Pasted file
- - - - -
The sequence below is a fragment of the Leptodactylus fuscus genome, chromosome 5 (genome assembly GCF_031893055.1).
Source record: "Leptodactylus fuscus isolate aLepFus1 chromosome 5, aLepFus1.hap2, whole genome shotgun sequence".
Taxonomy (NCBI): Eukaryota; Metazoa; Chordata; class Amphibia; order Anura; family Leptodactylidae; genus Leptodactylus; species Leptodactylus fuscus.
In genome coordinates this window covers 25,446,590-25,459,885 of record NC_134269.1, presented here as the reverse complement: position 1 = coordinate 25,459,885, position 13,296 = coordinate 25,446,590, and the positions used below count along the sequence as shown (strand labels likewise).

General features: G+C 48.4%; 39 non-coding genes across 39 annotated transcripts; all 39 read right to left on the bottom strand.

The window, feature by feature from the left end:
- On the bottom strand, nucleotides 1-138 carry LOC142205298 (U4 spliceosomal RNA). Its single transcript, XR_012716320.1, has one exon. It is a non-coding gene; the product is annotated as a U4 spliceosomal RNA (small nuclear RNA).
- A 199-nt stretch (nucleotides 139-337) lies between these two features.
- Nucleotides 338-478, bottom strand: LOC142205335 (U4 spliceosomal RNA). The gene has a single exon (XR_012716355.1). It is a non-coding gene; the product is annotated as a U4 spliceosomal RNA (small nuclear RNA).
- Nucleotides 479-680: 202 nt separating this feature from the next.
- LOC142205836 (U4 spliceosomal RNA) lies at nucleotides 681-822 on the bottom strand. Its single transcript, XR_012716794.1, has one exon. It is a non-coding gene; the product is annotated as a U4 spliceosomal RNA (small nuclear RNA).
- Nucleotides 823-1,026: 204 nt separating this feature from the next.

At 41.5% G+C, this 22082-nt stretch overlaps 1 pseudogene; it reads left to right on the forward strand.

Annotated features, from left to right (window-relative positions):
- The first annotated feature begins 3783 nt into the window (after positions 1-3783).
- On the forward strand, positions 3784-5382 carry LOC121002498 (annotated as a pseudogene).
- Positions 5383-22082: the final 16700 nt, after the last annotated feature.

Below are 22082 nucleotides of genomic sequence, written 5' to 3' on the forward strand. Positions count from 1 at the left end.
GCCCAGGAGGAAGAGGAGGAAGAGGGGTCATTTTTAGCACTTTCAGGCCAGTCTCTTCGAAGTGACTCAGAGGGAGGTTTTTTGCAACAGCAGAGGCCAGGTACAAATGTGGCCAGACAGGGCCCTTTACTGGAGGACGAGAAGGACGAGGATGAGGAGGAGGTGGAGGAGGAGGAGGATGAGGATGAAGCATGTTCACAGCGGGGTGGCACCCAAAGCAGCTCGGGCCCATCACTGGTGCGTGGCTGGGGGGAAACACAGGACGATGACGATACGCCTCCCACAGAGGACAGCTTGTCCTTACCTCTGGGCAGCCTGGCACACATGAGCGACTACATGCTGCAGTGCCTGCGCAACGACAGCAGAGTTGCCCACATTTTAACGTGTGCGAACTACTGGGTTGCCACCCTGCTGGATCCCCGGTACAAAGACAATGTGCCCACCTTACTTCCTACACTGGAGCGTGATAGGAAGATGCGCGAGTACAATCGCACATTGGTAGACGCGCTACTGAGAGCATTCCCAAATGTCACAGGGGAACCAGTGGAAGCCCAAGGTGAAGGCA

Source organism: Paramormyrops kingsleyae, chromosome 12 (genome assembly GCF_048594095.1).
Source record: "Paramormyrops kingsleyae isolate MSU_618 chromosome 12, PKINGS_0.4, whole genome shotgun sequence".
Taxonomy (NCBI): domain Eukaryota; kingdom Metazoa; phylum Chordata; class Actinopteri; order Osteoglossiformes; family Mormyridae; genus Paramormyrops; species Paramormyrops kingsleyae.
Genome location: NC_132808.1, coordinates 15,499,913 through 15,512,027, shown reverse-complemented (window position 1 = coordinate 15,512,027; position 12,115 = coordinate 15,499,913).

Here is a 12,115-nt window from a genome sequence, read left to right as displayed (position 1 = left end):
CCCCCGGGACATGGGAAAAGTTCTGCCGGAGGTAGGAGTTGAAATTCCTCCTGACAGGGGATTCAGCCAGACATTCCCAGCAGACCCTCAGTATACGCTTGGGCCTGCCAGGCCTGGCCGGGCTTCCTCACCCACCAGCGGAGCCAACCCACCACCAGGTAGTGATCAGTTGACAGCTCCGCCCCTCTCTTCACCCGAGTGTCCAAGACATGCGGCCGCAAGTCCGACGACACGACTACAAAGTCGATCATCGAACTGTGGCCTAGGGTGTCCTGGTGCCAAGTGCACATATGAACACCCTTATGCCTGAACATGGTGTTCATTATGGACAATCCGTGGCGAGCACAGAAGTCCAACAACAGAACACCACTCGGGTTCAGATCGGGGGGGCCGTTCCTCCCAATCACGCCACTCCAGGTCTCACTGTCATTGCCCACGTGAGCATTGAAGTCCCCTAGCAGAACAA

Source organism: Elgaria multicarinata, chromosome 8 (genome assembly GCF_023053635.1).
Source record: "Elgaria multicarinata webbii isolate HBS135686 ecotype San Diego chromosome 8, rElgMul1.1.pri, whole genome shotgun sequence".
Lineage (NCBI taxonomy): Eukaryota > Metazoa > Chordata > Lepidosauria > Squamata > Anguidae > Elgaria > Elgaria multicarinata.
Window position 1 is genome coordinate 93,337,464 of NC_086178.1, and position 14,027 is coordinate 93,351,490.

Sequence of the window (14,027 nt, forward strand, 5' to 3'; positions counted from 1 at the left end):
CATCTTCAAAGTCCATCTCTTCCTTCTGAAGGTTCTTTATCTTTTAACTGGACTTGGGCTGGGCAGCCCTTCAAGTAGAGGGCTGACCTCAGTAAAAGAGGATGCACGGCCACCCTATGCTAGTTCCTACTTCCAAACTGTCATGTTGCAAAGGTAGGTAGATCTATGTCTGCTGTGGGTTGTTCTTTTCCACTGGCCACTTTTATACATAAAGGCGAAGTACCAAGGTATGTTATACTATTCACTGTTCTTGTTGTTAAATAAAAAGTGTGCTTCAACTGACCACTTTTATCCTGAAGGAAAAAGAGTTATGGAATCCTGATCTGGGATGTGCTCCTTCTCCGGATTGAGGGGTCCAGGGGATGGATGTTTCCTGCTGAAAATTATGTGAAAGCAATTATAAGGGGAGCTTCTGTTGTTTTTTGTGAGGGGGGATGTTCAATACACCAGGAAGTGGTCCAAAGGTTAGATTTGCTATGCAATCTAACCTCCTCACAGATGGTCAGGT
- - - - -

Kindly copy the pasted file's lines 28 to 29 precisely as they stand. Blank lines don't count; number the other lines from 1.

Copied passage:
Lineage (NCBI taxonomy): Eukaryota > Metazoa > Chordata > Lepidosauria > Squamata > Anguidae > Elgaria > Elgaria multicarinata.
Window position 1 is genome coordinate 93,337,464 of NC_086178.1, and position 14,027 is coordinate 93,351,490.